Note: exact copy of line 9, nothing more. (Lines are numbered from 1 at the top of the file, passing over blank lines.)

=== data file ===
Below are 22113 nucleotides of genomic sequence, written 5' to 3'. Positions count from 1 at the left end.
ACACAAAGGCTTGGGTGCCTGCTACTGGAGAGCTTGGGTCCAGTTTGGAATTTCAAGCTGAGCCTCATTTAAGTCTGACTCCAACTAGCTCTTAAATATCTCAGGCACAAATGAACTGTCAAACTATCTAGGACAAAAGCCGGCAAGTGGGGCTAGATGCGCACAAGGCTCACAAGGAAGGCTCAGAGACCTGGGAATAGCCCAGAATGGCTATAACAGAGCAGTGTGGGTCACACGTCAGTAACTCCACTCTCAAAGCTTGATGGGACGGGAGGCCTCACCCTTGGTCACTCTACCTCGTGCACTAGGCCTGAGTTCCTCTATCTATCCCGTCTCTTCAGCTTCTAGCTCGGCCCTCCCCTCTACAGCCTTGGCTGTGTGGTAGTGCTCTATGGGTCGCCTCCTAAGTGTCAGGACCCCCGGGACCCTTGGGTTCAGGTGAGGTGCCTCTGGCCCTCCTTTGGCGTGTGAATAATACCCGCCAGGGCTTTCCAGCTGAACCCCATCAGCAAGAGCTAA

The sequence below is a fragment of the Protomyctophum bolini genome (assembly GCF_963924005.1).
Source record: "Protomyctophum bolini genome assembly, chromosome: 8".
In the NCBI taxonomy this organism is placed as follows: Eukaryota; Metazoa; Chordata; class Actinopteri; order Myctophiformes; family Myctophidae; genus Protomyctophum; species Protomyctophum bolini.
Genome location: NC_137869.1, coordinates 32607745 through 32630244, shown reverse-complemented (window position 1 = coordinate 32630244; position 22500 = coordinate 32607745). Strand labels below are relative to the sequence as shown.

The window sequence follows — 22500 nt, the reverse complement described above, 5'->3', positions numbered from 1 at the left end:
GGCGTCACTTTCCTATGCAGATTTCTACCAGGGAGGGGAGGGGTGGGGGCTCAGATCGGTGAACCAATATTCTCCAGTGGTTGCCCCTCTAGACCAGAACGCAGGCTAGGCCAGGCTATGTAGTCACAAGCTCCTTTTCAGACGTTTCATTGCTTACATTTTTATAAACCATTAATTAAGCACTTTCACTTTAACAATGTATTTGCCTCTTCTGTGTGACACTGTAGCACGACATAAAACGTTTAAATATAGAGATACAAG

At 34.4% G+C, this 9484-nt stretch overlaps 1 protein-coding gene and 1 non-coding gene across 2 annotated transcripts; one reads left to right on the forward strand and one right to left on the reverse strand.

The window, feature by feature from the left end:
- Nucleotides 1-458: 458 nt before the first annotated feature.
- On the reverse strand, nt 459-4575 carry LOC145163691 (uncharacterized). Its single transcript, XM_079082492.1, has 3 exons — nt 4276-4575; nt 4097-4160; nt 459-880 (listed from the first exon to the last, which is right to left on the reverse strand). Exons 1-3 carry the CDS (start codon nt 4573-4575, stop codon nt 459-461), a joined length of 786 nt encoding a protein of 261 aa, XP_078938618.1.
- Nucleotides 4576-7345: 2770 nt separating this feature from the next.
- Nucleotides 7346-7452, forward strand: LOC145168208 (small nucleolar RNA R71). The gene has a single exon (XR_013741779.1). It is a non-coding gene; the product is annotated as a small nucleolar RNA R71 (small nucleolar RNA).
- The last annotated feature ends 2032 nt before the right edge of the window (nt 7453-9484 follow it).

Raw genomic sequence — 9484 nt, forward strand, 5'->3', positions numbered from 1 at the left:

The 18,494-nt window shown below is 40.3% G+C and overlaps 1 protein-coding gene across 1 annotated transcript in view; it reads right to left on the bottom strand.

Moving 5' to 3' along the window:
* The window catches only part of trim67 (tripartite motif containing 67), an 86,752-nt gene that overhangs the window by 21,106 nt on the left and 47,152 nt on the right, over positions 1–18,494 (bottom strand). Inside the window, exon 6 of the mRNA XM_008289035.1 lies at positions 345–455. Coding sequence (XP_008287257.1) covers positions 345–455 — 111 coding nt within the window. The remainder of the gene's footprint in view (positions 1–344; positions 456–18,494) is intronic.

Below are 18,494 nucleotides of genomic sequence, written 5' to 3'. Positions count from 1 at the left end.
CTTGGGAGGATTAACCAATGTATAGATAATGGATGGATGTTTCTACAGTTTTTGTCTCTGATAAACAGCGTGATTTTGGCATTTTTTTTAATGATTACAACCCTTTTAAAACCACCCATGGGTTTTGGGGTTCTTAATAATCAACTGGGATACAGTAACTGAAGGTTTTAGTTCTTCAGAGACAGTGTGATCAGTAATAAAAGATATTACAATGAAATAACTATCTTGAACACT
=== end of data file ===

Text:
At 34.4% G+C, this 9484-nt stretch overlaps 1 protein-coding gene and 1 non-coding gene across 2 annotated transcripts; one reads left to right on the forward strand and one right to left on the reverse strand.